This study examined the effect of victimization – i.e., the concrete experience of violence – on support for a policy banning the opening grazing of livestock in the state of Kaduna in Northern Nigeria. This policy, which aims to reduce the incidence of conflicts between nomadic herders and sedentary farmers, has been implemented to various degrees in some states across Nigeria. Kaduna is a suitable case study for investigating this relationship because despite having the third highest incidence of farmer-herder conflicts among Nigeria’s 36 states, the state government has not implemented a grazing ban policy there. The regression results showed that the effect of victimization on support for a grazing ban policy depends on who is perpetrating the violence. General victimization (i.e., irrespective of the perpetrator) had no statistically significant effect on support for a grazing ban policy, but victimization by herders did have a significant positive effect. The positive effect was particularly strong among Christians. 78 percent of the respondents who had been victimized by herders were Christians.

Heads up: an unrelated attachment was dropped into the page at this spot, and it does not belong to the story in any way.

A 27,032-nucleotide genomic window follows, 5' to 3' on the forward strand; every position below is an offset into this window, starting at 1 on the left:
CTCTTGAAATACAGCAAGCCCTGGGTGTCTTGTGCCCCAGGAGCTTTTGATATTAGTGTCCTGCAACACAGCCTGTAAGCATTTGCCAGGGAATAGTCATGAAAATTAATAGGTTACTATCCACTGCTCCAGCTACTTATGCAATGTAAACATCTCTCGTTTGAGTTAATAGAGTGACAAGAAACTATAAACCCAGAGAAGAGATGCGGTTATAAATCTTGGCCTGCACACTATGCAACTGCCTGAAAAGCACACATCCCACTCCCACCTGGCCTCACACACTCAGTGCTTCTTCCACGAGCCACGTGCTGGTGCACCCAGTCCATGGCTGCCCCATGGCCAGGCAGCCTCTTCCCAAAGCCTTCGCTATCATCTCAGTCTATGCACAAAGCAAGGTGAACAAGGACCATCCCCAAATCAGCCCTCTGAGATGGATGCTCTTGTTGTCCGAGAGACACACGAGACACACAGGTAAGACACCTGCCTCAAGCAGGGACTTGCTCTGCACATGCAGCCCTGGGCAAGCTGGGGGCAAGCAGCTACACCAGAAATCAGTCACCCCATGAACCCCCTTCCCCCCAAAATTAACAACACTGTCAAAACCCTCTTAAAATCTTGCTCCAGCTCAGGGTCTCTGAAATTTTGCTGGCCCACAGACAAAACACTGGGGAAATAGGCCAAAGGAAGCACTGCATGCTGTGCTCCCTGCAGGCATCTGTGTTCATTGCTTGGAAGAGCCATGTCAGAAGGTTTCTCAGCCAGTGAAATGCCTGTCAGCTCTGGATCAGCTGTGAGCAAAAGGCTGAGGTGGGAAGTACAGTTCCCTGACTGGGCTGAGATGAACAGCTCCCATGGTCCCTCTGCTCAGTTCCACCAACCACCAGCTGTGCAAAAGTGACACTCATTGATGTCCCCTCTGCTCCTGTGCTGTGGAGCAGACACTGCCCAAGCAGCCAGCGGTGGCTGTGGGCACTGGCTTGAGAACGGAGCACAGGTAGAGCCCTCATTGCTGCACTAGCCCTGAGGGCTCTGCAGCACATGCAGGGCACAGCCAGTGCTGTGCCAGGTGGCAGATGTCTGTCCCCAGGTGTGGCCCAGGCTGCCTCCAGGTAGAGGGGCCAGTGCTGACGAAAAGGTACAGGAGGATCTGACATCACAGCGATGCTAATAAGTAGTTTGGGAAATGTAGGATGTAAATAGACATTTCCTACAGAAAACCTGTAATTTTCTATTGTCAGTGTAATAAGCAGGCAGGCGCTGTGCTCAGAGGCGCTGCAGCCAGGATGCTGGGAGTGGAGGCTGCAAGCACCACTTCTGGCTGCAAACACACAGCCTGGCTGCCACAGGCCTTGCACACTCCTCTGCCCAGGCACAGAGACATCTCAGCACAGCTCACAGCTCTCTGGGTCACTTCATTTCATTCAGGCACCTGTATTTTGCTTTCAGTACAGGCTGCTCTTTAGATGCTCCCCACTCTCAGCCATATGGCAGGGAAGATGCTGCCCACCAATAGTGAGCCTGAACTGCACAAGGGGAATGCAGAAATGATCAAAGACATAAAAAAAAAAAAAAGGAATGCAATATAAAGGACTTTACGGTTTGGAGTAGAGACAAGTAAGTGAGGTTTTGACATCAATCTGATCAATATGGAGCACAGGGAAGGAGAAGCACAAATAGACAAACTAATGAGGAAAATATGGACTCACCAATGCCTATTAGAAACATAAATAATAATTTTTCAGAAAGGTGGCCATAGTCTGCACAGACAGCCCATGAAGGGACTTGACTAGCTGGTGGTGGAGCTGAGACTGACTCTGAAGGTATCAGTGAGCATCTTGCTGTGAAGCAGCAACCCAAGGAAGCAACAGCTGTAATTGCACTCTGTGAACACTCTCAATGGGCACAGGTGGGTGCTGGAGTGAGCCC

JEL Classification: D74, N57, Z12
Keywords: Farmer-herder conflicts, Grazing ban, Kaduna, Nigeria, Pastoral conflicts, Religion, Victimization, Violence